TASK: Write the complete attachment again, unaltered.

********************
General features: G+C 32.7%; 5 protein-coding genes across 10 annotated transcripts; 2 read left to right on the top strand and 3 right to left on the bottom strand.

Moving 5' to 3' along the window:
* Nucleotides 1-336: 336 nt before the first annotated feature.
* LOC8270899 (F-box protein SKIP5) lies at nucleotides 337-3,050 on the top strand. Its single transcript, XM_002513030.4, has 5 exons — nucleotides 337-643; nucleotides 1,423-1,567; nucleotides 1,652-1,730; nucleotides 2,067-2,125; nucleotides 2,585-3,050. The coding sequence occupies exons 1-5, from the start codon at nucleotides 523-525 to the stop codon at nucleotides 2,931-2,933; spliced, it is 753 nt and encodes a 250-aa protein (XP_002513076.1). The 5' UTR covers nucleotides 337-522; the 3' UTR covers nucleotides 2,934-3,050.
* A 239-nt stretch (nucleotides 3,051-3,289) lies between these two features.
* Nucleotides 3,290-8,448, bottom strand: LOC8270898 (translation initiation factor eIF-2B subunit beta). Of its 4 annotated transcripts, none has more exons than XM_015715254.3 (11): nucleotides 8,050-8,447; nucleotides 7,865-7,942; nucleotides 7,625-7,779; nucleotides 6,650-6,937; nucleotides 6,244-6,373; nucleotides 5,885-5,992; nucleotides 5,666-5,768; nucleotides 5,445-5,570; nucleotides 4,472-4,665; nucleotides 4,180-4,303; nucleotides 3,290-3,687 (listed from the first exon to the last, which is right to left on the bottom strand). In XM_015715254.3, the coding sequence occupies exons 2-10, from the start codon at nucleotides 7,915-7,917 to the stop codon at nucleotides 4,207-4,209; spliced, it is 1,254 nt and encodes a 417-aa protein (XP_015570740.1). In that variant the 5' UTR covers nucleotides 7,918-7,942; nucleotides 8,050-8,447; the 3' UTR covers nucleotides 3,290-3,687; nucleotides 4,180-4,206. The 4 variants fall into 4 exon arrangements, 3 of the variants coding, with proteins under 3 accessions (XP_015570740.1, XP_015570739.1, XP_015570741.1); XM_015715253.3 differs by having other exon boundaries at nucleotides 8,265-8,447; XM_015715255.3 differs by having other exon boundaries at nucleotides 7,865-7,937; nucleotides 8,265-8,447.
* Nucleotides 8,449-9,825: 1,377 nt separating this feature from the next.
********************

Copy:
General features: G+C 32.7%; 5 protein-coding genes across 10 annotated transcripts; 2 read left to right on the top strand and 3 right to left on the bottom strand.

Moving 5' to 3' along the window:
* Nucleotides 1-336: 336 nt before the first annotated feature.
* LOC8270899 (F-box protein SKIP5) lies at nucleotides 337-3,050 on the top strand. Its single transcript, XM_002513030.4, has 5 exons — nucleotides 337-643; nucleotides 1,423-1,567; nucleotides 1,652-1,730; nucleotides 2,067-2,125; nucleotides 2,585-3,050. The coding sequence occupies exons 1-5, from the start codon at nucleotides 523-525 to the stop codon at nucleotides 2,931-2,933; spliced, it is 753 nt and encodes a 250-aa protein (XP_002513076.1). The 5' UTR covers nucleotides 337-522; the 3' UTR covers nucleotides 2,934-3,050.
* A 239-nt stretch (nucleotides 3,051-3,289) lies between these two features.
* Nucleotides 3,290-8,448, bottom strand: LOC8270898 (translation initiation factor eIF-2B subunit beta). Of its 4 annotated transcripts, none has more exons than XM_015715254.3 (11): nucleotides 8,050-8,447; nucleotides 7,865-7,942; nucleotides 7,625-7,779; nucleotides 6,650-6,937; nucleotides 6,244-6,373; nucleotides 5,885-5,992; nucleotides 5,666-5,768; nucleotides 5,445-5,570; nucleotides 4,472-4,665; nucleotides 4,180-4,303; nucleotides 3,290-3,687 (listed from the first exon to the last, which is right to left on the bottom strand). In XM_015715254.3, the coding sequence occupies exons 2-10, from the start codon at nucleotides 7,915-7,917 to the stop codon at nucleotides 4,207-4,209; spliced, it is 1,254 nt and encodes a 417-aa protein (XP_015570740.1). In that variant the 5' UTR covers nucleotides 7,918-7,942; nucleotides 8,050-8,447; the 3' UTR covers nucleotides 3,290-3,687; nucleotides 4,180-4,206. The 4 variants fall into 4 exon arrangements, 3 of the variants coding, with proteins under 3 accessions (XP_015570740.1, XP_015570739.1, XP_015570741.1); XM_015715253.3 differs by having other exon boundaries at nucleotides 8,265-8,447; XM_015715255.3 differs by having other exon boundaries at nucleotides 7,865-7,937; nucleotides 8,265-8,447.
* Nucleotides 8,449-9,825: 1,377 nt separating this feature from the next.